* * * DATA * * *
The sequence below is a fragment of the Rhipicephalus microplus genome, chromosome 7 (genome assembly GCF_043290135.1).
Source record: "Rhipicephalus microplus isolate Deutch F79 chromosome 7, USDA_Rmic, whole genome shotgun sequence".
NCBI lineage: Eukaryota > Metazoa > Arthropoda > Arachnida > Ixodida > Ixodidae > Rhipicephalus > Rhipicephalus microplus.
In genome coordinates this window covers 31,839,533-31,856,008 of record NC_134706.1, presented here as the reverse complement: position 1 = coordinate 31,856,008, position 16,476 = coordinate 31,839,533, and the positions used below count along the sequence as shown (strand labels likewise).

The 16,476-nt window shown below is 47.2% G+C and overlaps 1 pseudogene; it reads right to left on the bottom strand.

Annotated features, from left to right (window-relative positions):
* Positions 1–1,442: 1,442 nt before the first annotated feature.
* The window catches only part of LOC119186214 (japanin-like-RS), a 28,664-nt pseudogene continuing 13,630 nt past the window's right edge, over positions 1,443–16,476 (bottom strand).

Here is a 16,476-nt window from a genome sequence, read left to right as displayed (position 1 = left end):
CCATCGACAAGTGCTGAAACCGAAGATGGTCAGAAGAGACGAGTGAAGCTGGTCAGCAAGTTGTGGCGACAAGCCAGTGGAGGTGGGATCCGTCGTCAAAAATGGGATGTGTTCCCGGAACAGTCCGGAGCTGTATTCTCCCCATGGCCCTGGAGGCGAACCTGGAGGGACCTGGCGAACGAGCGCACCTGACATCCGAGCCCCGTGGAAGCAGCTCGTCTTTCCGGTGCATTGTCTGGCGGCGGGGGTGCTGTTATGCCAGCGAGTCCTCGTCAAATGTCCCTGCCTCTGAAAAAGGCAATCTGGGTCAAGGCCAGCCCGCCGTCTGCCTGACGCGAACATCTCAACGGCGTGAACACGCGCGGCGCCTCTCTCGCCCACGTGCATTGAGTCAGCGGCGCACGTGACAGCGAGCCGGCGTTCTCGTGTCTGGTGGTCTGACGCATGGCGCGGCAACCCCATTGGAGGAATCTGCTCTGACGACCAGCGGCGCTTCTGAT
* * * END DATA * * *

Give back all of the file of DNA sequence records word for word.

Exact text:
The sequence below is a fragment of the Rhipicephalus microplus genome, chromosome 7 (genome assembly GCF_043290135.1).
Source record: "Rhipicephalus microplus isolate Deutch F79 chromosome 7, USDA_Rmic, whole genome shotgun sequence".
NCBI lineage: Eukaryota > Metazoa > Arthropoda > Arachnida > Ixodida > Ixodidae > Rhipicephalus > Rhipicephalus microplus.
In genome coordinates this window covers 31,839,533-31,856,008 of record NC_134706.1, presented here as the reverse complement: position 1 = coordinate 31,856,008, position 16,476 = coordinate 31,839,533, and the positions used below count along the sequence as shown (strand labels likewise).

The 16,476-nt window shown below is 47.2% G+C and overlaps 1 pseudogene; it reads right to left on the bottom strand.

Annotated features, from left to right (window-relative positions):
* Positions 1–1,442: 1,442 nt before the first annotated feature.
* The window catches only part of LOC119186214 (japanin-like-RS), a 28,664-nt pseudogene continuing 13,630 nt past the window's right edge, over positions 1,443–16,476 (bottom strand).

Here is a 16,476-nt window from a genome sequence, read left to right as displayed (position 1 = left end):
CCATCGACAAGTGCTGAAACCGAAGATGGTCAGAAGAGACGAGTGAAGCTGGTCAGCAAGTTGTGGCGACAAGCCAGTGGAGGTGGGATCCGTCGTCAAAAATGGGATGTGTTCCCGGAACAGTCCGGAGCTGTATTCTCCCCATGGCCCTGGAGGCGAACCTGGAGGGACCTGGCGAACGAGCGCACCTGACATCCGAGCCCCGTGGAAGCAGCTCGTCTTTCCGGTGCATTGTCTGGCGGCGGGGGTGCTGTTATGCCAGCGAGTCCTCGTCAAATGTCCCTGCCTCTGAAAAAGGCAATCTGGGTCAAGGCCAGCCCGCCGTCTGCCTGACGCGAACATCTCAACGGCGTGAACACGCGCGGCGCCTCTCTCGCCCACGTGCATTGAGTCAGCGGCGCACGTGACAGCGAGCCGGCGTTCTCGTGTCTGGTGGTCTGACGCATGGCGCGGCAACCCCATTGGAGGAATCTGCTCTGACGACCAGCGGCGCTTCTGAT